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(1) The legislature finds that state services are not currently organized and delivered in a way that achieves the optimal outcomes for children, youth, and families. The legislature believes that, to improve service delivery and outcomes, existing services must be restructured into a comprehensive agency dedicated to the safety, development, and well-being of children that emphasizes prevention, early childhood development, and early intervention, and supporting parents to be their children's first and most important teachers.
(2) The legislature finds that:
(a) The early years of a child's life are critical to the child's healthy brain development and that the quality of caregiving during the early years can significantly impact the child's intellectual, social, and emotional development;
(b) A successful outcome for every child obtaining a K-12 education depends on children being prepared from birth for academic and social success in school. For children at risk of school failure, the opportunity gap often emerges as early as eighteen months of age;
(c) A more cohesive and integrated early learning system has been established that provides a solid foundation for further improvements in the quality and availability of early learning programs; and
(d) Increasing the availability of high quality services for children ages birth to three and their parents or caregivers will result in improved school and life outcomes.
(3) Research is clear that quality culturally and linguistically responsive early care and education builds the foundation for a child's success in school and in life. In restructuring early learning and child welfare services, the legislature seeks to build on the success of Washington's early learning efforts to assure children most at risk of experiencing adversity are provided high quality early learning experiences.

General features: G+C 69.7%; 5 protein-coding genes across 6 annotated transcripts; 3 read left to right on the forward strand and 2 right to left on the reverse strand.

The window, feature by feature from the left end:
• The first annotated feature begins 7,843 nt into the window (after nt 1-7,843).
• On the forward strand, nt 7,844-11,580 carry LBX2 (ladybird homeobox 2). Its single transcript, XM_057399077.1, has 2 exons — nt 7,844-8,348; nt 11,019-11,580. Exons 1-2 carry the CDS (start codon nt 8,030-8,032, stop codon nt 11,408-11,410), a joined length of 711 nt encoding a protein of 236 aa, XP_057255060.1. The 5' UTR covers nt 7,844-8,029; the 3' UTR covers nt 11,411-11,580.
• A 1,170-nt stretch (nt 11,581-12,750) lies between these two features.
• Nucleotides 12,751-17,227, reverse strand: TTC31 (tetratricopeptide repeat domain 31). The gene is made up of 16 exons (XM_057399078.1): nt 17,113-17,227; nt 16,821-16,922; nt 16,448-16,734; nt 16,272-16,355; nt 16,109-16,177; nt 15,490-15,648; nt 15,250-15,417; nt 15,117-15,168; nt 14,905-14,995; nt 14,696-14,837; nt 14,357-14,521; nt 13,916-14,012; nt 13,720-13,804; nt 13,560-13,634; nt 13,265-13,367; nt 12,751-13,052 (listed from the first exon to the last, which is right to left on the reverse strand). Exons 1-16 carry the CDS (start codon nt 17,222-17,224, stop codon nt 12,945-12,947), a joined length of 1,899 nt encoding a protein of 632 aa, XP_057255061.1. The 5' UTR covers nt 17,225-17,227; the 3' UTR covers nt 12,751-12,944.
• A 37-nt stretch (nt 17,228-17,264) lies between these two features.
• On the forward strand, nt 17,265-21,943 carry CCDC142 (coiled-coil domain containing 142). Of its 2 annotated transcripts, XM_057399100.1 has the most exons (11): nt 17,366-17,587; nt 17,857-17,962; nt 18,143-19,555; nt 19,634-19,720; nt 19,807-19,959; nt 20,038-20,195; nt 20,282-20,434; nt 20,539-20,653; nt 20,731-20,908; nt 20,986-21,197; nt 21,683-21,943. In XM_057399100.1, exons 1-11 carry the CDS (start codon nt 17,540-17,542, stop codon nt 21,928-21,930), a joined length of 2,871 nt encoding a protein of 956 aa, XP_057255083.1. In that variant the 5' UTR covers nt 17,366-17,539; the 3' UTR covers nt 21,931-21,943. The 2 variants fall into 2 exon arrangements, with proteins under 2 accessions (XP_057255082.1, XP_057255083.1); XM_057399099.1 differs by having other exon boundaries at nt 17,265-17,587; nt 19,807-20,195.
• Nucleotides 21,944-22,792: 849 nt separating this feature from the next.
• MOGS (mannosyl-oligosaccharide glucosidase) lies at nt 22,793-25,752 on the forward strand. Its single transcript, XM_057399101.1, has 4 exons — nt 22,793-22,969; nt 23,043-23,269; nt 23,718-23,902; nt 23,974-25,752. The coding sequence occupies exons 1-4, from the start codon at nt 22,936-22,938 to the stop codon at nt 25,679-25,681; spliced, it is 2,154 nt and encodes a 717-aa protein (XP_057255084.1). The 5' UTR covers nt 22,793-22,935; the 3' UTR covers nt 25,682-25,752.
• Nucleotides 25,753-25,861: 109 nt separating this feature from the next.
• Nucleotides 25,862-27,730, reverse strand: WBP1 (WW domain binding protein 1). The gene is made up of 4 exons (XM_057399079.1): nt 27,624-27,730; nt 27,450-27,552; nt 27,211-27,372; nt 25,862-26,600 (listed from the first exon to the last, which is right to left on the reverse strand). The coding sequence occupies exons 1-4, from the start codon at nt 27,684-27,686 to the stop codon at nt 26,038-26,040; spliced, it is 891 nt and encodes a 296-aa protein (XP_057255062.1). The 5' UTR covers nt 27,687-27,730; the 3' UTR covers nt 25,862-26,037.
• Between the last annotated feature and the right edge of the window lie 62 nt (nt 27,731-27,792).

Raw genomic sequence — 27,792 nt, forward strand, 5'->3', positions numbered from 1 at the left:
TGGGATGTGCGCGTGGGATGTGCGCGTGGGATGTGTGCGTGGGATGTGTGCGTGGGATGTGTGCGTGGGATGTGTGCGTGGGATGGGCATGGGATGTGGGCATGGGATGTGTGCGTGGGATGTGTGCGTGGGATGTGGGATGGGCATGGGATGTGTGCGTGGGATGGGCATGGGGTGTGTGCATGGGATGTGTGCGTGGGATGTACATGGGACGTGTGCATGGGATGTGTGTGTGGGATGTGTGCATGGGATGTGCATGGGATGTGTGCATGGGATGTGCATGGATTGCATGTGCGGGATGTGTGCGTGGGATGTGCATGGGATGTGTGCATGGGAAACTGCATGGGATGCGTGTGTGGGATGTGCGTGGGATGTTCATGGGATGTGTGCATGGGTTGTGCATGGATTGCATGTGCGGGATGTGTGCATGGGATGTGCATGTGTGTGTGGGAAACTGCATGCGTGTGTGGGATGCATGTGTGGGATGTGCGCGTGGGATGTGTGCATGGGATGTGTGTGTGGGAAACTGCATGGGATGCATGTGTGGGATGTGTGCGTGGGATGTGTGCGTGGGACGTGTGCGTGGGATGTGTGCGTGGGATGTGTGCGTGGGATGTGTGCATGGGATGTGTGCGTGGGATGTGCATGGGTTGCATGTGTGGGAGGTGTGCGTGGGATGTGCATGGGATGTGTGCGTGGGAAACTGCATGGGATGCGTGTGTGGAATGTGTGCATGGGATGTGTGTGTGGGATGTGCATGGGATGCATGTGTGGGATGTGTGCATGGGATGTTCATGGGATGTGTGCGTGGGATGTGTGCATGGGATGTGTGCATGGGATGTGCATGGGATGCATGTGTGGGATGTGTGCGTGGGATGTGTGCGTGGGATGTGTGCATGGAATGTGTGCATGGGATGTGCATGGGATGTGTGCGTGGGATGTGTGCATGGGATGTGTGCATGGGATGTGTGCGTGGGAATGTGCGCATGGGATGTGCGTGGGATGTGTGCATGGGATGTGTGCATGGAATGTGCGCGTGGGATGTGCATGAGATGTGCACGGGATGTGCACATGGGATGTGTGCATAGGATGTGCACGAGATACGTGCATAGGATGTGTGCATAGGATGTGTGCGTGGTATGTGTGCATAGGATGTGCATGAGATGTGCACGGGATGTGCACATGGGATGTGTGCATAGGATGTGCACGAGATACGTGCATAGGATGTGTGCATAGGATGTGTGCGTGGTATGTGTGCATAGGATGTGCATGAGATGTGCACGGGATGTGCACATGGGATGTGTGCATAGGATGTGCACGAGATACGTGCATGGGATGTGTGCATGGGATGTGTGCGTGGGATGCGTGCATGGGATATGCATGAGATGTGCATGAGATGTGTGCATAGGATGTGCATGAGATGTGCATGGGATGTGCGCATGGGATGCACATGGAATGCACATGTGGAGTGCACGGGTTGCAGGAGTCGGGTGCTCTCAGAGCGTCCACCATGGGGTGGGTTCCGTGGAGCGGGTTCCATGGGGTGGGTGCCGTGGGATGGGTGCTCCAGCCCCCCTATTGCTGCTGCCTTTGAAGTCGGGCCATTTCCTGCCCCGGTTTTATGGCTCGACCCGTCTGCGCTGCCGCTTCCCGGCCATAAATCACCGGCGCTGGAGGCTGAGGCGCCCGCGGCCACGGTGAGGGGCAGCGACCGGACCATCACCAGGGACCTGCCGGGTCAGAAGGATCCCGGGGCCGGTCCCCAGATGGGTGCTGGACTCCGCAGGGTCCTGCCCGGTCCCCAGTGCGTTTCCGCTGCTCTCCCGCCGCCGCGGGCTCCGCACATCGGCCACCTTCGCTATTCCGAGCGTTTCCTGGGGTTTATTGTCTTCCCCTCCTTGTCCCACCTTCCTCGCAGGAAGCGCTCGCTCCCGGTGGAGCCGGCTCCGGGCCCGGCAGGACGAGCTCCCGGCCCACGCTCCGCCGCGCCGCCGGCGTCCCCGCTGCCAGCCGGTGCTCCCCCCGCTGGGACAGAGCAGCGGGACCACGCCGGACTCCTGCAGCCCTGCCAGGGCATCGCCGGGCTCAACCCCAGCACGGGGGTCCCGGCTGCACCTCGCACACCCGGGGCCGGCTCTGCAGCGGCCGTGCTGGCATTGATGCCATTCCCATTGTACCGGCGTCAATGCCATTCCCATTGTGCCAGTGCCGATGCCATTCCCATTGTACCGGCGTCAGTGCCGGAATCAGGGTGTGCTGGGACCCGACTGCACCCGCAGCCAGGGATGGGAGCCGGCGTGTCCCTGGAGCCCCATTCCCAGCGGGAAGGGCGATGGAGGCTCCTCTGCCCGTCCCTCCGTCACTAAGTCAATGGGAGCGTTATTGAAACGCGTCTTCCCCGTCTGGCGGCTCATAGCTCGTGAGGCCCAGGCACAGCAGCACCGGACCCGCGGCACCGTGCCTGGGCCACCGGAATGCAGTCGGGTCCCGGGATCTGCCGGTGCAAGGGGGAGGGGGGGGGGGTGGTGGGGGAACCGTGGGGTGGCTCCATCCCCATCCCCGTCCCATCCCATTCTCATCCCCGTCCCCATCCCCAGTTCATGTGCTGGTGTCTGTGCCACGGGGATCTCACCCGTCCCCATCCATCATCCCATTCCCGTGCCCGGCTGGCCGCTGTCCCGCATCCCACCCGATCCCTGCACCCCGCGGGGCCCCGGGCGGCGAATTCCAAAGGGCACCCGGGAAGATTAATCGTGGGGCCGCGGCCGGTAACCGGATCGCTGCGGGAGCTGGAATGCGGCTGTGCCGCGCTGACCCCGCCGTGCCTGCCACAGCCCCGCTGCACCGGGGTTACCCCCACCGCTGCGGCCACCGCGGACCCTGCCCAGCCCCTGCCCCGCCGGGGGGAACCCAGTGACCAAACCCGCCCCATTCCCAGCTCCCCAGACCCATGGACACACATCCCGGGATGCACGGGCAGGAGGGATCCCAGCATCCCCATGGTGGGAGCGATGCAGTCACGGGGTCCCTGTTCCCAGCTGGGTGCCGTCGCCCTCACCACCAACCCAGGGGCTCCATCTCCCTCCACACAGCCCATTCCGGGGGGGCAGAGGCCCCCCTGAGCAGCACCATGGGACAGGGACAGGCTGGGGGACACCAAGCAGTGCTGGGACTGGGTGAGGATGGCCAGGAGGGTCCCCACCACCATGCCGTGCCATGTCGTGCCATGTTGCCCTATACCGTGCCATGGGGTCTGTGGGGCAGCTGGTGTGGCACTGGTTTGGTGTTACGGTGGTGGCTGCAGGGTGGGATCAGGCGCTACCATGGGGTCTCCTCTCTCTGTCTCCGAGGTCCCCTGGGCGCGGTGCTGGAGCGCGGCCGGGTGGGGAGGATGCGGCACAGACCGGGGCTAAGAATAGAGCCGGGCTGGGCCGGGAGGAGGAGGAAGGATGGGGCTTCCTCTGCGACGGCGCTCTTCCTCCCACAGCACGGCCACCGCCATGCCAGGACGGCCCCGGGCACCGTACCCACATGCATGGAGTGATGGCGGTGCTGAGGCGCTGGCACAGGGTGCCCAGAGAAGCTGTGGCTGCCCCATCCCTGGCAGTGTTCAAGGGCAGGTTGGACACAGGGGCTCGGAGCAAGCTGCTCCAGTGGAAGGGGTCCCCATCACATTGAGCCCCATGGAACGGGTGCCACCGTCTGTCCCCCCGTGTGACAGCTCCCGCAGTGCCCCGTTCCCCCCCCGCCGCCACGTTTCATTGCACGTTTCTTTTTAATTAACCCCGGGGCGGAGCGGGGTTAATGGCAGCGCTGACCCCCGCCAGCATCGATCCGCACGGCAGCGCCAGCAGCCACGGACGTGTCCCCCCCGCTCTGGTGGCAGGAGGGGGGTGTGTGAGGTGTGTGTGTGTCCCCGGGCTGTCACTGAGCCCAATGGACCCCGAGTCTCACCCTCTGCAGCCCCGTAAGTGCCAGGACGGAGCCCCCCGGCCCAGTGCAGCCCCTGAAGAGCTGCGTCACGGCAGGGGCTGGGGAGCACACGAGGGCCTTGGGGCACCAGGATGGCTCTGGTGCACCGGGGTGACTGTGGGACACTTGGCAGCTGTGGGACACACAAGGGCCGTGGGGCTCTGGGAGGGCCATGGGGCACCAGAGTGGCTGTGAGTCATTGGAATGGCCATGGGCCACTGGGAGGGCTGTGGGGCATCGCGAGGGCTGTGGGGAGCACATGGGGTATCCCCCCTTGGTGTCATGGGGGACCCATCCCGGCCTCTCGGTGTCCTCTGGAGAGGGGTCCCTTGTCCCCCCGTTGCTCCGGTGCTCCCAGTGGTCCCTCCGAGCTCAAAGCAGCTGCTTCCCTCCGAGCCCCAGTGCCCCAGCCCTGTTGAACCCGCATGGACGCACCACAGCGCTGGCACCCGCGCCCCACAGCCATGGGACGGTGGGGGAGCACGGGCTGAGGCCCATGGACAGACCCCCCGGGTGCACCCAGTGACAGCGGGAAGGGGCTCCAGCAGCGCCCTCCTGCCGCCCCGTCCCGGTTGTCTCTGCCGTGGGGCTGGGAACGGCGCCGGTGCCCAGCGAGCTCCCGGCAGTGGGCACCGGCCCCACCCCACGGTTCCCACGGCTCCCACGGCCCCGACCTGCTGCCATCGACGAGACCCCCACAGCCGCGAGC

(4) The legislature finds that advancements in research and science have identified indicators of risk, how they impact healthy development, and the critical importance of stable, nurturing relationships, particularly in the early years. Services for families and children should be prioritized for those who are most at risk of neglect, physical harm, and other adverse factors.
(5) The legislature finds that a focus on adolescent development is needed to ensure that effective supports and interventions are targeted to support adolescents successfully transitioning to adulthood. Youth known to both the child welfare and juvenile justice systems often suffer from childhood trauma, have multisystem involvement, and experience homelessness. Increased integration of the child welfare and juvenile justice systems can increase opportunities for prevention and improve outcomes for youth in both systems.
(6) The legislature finds that children and youth of color are disproportionately impacted at every point in the child welfare and juvenile justice systems. The department of children, youth, and families must prioritize addressing equity, disproportionality, and disparity in service delivery and outcomes, and provide transparent, frequent reporting of outcomes by race, ethnicity, and geography. The legislature finds that the state values the partnership with tribes in providing services for our children and youth and intends to honor the government-to-government relationship between the state and tribes.
(7) The department of children, youth, and families must be anchored in a culture of innovation, transparency, accountability, rigorous data analysis, and reliance on research and evidence-based interventions.
(8) The legislature finds that the public expects an effective service delivery system that is comprehensive, accountable, and goes beyond a single department's role. For this reason, the legislature is creating a mechanism in the department of children, youth, and families to align, integrate, and ensure accountability of state services for children, youth, and their families across state agencies so that there is a seamless, effective, prevention and early intervention-based service system regardless of which state agency is responsible for particular services.
(9) The legislature finds that the work of the department of children, youth, and families will only be as successful as the workforce—both the agency employees and community-based providers. Increased support for the professionals working with children, youth, and families is critical to improving outcomes.
(10) The legislature further finds that other states have successfully established integrated departments dedicated to serving children, youth, and families. These departments have improved the visibility of child and family issues, increased authority and accountability, enabled system improvements, and created a stronger focus on improving child outcomes.
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